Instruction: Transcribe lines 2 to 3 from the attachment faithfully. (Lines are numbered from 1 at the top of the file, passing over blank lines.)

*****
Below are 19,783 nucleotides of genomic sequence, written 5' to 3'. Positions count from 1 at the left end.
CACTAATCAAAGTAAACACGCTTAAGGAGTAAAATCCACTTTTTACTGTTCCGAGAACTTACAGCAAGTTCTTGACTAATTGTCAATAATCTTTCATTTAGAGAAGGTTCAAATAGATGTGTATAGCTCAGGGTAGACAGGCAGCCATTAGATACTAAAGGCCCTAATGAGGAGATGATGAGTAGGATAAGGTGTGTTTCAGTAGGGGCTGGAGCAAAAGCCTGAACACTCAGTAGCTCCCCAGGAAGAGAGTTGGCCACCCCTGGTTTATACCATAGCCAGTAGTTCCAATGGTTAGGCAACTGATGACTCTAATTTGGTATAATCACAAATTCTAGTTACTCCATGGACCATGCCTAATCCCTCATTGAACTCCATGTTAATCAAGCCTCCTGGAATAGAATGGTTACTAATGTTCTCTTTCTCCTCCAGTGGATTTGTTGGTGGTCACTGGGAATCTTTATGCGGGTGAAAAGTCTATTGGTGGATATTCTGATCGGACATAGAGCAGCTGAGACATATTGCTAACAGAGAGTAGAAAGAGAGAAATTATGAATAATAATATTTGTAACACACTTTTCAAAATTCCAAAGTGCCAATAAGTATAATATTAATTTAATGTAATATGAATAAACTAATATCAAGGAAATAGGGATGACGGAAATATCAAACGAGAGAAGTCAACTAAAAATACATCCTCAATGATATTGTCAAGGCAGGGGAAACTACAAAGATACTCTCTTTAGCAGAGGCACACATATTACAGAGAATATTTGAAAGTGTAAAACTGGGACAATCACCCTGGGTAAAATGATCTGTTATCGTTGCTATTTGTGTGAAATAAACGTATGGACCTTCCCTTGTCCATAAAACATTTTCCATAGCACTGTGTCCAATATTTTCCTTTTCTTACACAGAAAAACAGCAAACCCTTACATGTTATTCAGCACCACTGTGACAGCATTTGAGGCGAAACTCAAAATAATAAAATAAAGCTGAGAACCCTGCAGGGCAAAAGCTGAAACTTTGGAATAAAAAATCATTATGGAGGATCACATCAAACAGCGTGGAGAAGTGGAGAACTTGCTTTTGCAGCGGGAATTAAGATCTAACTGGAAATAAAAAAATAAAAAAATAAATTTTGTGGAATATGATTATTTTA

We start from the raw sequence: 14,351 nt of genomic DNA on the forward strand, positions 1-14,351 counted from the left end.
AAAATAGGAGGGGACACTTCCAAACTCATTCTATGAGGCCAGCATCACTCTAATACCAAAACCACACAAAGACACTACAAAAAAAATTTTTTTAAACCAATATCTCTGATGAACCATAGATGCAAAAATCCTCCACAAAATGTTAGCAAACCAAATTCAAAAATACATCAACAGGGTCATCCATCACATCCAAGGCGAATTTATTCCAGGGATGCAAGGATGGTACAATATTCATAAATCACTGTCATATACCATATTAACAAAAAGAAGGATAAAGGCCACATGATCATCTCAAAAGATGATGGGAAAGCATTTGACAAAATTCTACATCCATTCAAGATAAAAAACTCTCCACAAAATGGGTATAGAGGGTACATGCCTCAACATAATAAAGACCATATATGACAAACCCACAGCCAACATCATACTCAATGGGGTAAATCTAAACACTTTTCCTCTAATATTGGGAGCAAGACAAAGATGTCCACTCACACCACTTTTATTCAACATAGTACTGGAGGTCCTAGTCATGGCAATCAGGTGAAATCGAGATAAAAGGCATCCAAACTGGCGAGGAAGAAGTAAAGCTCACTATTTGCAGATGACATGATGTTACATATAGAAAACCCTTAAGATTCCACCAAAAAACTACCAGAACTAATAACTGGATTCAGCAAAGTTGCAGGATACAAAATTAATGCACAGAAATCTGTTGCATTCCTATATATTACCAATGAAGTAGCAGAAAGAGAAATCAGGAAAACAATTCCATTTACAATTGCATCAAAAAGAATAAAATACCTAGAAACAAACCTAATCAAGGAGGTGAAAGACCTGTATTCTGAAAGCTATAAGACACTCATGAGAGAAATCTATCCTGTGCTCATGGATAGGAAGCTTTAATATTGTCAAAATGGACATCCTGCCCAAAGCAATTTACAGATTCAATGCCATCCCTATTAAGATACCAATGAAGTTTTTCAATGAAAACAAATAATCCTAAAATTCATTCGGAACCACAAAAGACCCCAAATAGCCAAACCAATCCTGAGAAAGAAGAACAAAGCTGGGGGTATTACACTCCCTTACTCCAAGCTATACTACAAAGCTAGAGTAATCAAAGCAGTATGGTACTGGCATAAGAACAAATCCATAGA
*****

CACTAATCAAAGTAAACACGCTTAAGGAGTAAAATCCACTTTTTACTGTTCCGAGAACTTACAGCAAGTTCTTGACTAATTGTCAATAATCTTTCATTTAGAGAAGGTTCAAATAGATGTGTATAGCTCAGGGTAGACAGGCAGCCATTAGATACTAAAGGCCCTAATGAGGAGATGATGAGTAGGATAAGGTGTGTTTCAGTAGGGGCTGGAGCAAAAGCCTGAACACTCAGTAGCTCCCCAGGAAGAGAGTTGGCCACCCCTGGTTTATACCATAGCCAGTAGTTCCAATGGTTAGGCAACTGATGACTCTAATTTGGTATAATCACAAATTCTAGTTACTCCATGGACCATGCCTAATCCCTCATTGAACTCCATGTTAATCAAGCCTCCTGGAATAGAATGGTTACTAATGTTCTCTTTCTCCTCCAGTGGATTTGTTGGTGGTCACTGGGAATCTTTATGCGGGTGAAAAGTCTATTGGTGGATATTCTGATCGGACATAGAGCAGCTGAGACATATTGCTAACAGAGAGTAGAAAGAGAGAAATTATGAATAATAATATTTGTAACACACTTTTCAAAATTCCAAAGTGCCAATAAGTATAATATTAATTTAATGTAATATGAATAAACTAATATCAAGGAAATAGGGATGACGGAAATATCAAACGAGAGAAGTCAACTAAAAATACATCCTCAATGATATTGTCAAGGCAGGGGAAACTACAAAGATACTCTCTTTAGCAGAGGCACACATATTACAGAGAATATTTGAAAGTGTAAAACTGGGACAATCACCCTGGGTAAAATGATCTGTTATCGTTGCTATTTGTGTGAAATAAACGTATGGACCTTCCCTTGTCCATAAAACATTTTCCATAGCACTGTGTCCAATATTTTCCTTTTCTTACACAGAAAAACAGCAAACCCTTACATGTTATTCAGCACCACTGTGACAGCATTTGAGGCGAAACTCAAAATAATAAAATAAAGCTGAGAACCCTGCAGGGCAAAAGCTGAAACTTTGGAATAAAAAATCATTATGGAGGATCACATCAAACAGCGTGGAGAAGTGGAGAACTTGCTTTTGCAGCGGGAATTAAGATCTAACTGGAAATAAAAAAATAAAAAAATAAATTTTGTGGAATATGATTATTTTA

We start from the raw sequence: 14,351 nt of genomic DNA on the forward strand, positions 1-14,351 counted from the left end.